We want people to find mentors, co-founders, investors, clients, great ideas, information, opportunities to give back and so much more at Pando. We want Pando to be safe, welcoming and filled with positive energy that can refuel you as you build your business.
And we want to be deliberate in enabling this ecosystem that we are co-creating. I use the term “co-creating” because we truly want the community to be active players in this process. We want them to drive the experience in the community and we’ll provide the necessary support.
So when I look at the future of Pando, I see it as a place founders come to accelerate their startups and get connected to solutions, people and resources they need.
Selman: Pariti’s mission from the first day was to help entrepreneurs in under-resourced markets succeed. 18 months ago, with the rise of remote work due to COVID we launched our first product, a review tool, to help entrepreneurs obtain expert feedback on their investment readiness at no cost. To date, we provided feedback for 800+ companies from 29 different countries in Africa. With a small team of four, our goal was to build relationships with every entrepreneur and deliver value to them to help them fundraise by using data & the power of community. Over this period, of course we learned a ton. We built a score that assesses how ready a business is for investment, called the Pariti Score (methodology & findings to be published soon). Besides learning where entrepreneurs need the most help and how we can more effectively support them, here are a couple of insights:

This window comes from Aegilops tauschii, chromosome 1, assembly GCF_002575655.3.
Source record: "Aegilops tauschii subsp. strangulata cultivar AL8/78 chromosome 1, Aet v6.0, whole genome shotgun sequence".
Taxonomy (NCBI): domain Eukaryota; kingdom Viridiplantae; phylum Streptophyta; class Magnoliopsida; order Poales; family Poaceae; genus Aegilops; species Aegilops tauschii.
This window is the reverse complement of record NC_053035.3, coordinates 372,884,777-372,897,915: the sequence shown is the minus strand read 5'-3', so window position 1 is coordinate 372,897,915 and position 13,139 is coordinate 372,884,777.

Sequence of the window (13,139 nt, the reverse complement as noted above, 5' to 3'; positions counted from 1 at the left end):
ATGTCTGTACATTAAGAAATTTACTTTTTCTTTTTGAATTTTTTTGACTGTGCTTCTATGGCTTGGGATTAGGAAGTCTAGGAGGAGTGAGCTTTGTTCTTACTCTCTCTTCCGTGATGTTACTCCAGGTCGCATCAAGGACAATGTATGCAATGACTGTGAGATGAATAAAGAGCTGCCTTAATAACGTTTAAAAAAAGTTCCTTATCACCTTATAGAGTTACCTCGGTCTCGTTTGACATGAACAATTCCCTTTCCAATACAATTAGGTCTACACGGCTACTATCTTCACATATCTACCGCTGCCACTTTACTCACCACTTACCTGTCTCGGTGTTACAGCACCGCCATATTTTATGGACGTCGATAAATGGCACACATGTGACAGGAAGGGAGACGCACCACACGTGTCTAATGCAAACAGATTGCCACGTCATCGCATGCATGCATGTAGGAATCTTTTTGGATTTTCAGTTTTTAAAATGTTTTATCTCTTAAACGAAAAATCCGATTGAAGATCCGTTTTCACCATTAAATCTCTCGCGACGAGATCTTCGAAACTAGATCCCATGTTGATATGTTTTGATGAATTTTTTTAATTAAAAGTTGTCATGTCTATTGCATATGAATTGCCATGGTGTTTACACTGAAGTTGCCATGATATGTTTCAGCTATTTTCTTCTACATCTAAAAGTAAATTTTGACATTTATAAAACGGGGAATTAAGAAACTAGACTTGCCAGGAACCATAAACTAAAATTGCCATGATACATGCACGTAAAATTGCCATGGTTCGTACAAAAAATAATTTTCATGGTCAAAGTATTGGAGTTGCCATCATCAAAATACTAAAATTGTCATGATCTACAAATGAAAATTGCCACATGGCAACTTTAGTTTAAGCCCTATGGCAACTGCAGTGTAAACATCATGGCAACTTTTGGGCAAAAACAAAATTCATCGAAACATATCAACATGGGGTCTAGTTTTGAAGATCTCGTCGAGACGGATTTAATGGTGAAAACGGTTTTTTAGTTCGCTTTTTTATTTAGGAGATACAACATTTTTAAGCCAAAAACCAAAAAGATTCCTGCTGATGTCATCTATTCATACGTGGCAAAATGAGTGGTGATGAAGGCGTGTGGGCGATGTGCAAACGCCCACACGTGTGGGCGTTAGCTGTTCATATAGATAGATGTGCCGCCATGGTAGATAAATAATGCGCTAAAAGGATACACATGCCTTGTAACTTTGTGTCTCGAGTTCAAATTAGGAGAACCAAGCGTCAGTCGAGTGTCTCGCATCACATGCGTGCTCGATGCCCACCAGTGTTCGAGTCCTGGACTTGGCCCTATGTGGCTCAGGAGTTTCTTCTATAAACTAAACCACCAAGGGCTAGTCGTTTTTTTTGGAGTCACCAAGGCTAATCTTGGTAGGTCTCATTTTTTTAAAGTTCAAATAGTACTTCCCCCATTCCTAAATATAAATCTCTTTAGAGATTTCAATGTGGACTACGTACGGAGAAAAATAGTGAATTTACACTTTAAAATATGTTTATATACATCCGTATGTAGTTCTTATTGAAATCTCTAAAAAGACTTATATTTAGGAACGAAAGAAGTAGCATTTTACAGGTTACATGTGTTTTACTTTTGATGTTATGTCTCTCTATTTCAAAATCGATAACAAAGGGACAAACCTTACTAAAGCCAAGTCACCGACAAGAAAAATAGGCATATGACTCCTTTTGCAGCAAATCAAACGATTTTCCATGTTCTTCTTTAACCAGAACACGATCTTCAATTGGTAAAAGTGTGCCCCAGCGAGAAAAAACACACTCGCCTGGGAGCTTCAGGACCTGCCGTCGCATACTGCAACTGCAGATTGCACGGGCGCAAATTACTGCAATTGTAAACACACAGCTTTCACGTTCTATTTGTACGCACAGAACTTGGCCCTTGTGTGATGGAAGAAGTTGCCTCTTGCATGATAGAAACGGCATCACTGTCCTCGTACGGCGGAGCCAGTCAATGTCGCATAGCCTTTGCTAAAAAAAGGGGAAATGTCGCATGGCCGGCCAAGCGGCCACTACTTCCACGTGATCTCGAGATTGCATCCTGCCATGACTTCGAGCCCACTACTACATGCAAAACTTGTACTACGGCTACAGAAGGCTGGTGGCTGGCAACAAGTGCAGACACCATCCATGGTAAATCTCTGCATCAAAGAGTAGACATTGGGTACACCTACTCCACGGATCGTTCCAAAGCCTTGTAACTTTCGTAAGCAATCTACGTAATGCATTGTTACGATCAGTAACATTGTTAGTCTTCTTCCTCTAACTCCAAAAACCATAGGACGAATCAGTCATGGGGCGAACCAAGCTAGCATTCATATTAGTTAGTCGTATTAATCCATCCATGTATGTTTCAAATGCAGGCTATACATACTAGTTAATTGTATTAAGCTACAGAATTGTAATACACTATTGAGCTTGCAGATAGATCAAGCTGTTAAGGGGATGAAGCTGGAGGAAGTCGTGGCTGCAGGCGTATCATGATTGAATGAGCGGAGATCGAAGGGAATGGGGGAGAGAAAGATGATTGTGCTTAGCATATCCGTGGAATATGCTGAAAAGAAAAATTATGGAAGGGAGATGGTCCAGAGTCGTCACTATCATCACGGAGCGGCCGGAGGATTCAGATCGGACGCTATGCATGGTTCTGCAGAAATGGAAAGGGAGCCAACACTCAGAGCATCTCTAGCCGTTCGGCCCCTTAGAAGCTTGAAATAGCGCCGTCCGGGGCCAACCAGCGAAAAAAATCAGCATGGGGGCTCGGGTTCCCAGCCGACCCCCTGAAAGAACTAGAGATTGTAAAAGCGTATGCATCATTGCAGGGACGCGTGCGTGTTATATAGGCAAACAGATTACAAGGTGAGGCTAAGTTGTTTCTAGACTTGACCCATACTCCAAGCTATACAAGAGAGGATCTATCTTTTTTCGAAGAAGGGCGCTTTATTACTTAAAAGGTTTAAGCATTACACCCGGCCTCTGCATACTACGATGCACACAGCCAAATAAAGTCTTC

Selman: We have been conducting research and testing for the past couple of months and really trying to understand what will add the most value to entrepreneurs. Starting in January, we will be announcing a brand new product along with programs to help entrepreneurs across various stages in the continent not only get ready for investment but also, 🥁 drumroll 🥁, get connected to investors and raise capital.
Wossen: It seems like every week there’s a new unicorn being minted while startups are raising bigger and bigger rounds led by some of the most prominent tech investors in the world. Meanwhile, there are more investment collectives and syndicate platforms driving investment into African startups. There’s no doubt that we are at an inflection point in the African tech ecosystem. Founders have more options for capital – which any founder who has raised money can tell you has been a huge pain point. And African founders will need this capital; there are still massive problems to solve across the continent.
In the process, there are still structural issues that founders will need to solve for, including finding, supporting and growing the right talent to build their companies. I think we will see a lot more competition among startups to get the best talent. This only intensifies the need for a similar growth in the tech and product talent pool, not only to ensure that talent supply meets demand but also to make sure that the growth in the tech industry supports broad economic development across the continent by employing Africans and giving them upside through equity as the ecosystem continues to accelerate.